A Worthy Successor to Burnham’s: Annals of the Deep Sky

Annals of the Deep Sky: A Survey of Galactic and Extragalactic Objects is a multi-volume book series by Jeff Kanipe and Dennis Webb. Credit: Alan Dyer

Observers and astrophotographers looking for the most detailed and accurate information about deep-sky objects will find it here in Annals of the Deep Sky.

Back in the late 1970s I can remember amateur astronomers, me included, anxiously awaiting the publication of each new volume of Burnham’s Celestial Handbook. Compiled from the copious notes prepared over many years by then Lowell Observatory astronomer Robert Burnham Jr., his three-volume work became the authoritative guide to stars and deep-sky objects, with science facts and figures interspersed with Burnham’s eclectic mix of mythology, archaeology, and poetry.

As of early 2022, Annals of the Deep Sky consists of eight softcover volumes covering 34 of the 88 constellations in alphabetical order up to Dorado. Only Volume 8 is in color, making it $9 more expensive than each of the previous black-and-white volumes. Credit: Alan Dyer

Burnham’s is still in print, and remains a useful addition to any astronomer’s library. But its science is now half a century old. Who would tackle the job of creating a new Burnham’s? In 2015 we had our answer, as the first two volumes of its worthy successor were published: Annals of the Deep Sky, by Jeff Kanipe and Dennis Webb. Since then, six more volumes have been released, now published and sold by Sky & Telescope magazine and its owner, the American Astronomical Society.

Each volume covers hundreds of stars and deep-sky objects in several constellations, in alphabetical order starting with Andromeda, Antlia, Apus and Aquarius in Volume 1, and ending (for now) in Volume 8 with Cygnus, Delphinus and Dorado. All southern hemisphere constellations will be included; indeed, Volume 9 will focus on just the Magellanic Clouds, two southern-sky galaxies containing enough targets on their own to fill a volume.

As in Burnham’s Celestial Handbook, each constellation section starts with its mythology and sky lore, with illustrations drawn from art and vintage star atlases. Credit: Alan Dyer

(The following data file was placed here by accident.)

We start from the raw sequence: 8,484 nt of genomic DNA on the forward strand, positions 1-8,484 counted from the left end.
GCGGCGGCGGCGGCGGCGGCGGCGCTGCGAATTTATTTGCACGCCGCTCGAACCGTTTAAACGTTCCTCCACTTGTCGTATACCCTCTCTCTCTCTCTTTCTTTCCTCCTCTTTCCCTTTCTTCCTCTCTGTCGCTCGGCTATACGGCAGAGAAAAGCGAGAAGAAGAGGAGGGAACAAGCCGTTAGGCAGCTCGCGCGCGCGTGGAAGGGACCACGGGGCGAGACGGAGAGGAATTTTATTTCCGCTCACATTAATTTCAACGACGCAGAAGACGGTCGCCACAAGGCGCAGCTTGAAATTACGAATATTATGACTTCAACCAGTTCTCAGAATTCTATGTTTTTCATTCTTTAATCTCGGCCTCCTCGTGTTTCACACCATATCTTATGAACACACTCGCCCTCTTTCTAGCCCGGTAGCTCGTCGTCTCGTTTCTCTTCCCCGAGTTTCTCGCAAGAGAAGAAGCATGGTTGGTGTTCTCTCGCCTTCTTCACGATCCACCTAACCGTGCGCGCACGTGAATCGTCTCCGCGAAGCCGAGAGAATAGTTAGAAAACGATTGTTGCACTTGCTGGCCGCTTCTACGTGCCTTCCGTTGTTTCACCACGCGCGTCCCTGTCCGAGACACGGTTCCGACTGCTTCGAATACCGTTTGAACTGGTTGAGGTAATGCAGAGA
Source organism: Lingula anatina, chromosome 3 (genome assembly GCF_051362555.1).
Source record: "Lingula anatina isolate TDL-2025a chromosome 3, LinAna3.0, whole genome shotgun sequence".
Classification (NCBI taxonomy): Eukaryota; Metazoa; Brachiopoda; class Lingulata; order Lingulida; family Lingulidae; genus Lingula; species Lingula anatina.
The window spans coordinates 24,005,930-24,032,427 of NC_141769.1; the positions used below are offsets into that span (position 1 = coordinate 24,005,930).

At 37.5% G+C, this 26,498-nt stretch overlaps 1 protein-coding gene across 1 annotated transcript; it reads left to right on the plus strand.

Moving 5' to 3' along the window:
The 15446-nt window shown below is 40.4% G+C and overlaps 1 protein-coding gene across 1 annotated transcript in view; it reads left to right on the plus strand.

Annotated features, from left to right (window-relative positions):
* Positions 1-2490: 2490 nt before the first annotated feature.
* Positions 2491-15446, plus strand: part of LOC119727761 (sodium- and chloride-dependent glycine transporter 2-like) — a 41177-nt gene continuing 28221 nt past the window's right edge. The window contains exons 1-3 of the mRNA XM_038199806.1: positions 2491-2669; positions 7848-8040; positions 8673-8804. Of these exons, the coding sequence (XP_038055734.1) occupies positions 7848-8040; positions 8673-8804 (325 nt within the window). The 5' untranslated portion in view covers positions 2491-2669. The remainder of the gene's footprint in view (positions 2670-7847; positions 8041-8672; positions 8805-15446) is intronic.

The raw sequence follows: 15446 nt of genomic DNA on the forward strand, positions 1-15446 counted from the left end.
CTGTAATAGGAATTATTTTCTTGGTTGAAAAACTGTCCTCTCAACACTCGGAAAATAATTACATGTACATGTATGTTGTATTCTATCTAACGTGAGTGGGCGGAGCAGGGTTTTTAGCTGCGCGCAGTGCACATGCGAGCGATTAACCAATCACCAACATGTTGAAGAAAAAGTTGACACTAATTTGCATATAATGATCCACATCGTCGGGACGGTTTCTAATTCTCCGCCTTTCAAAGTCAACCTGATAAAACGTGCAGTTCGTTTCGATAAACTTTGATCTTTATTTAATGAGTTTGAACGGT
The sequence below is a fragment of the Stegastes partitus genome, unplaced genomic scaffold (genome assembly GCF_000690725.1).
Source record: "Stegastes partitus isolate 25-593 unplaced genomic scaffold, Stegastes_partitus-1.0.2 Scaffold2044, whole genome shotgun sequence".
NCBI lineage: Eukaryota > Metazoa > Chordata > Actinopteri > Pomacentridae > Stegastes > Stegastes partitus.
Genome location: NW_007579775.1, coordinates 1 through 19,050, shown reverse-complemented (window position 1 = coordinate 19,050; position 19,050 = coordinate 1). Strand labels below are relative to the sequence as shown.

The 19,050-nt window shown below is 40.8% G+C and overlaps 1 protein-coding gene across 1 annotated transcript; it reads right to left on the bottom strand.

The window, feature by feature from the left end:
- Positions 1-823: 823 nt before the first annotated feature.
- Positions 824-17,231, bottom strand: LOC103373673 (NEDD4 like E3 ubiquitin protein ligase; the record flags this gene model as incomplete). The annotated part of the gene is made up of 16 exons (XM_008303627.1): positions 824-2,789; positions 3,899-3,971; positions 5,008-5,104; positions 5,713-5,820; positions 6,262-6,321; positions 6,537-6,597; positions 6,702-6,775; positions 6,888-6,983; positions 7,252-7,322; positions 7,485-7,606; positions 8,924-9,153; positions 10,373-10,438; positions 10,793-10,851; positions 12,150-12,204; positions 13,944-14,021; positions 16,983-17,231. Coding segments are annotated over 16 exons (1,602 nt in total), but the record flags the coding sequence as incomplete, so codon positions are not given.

The obvious question is, how long will it take to complete the sky coverage up to Virgo, Volans and Vulpecula? Even the authors might not know! Their work in preparing each volume so far has been massive, as the level of detail in Annals is astounding, with data, information, and illustrations gathered from dozens of academic works, databases, and research papers, as well as previous observing guides.

Each constellation is accompanied by charts showing its location in the sky, and where on Earth it is best seen and when. Credit: Alan Dyer

For example, describing the 43 objects in Cygnus, the biggest constellation for page count so far, takes 268 pages of the 440-page Volume 8. The North America Nebula alone gets 20 pages. Diminutive Delphinus gets 51 pages for descriptions of its 23 targets, more than I suspect most observers know exist in this little constellation. In Volume 4, even lowly Canis Minor gets a tally of 11 objects over 30 pages.

While most targets in a constellation are ones amateurs can observe or photograph, Annals also dives into the details of objects of purely intellectual interest, such as the black hole Cygnus X-1 and the news-making KIC 8462852, aka Boyajian’s Star, which prompted speculation about aliens.

Star maps show the locations of the objects discussed, but they are for orienting the reader. Annals is not a work you are likely to use at the telescope. Credit: Alan Dyer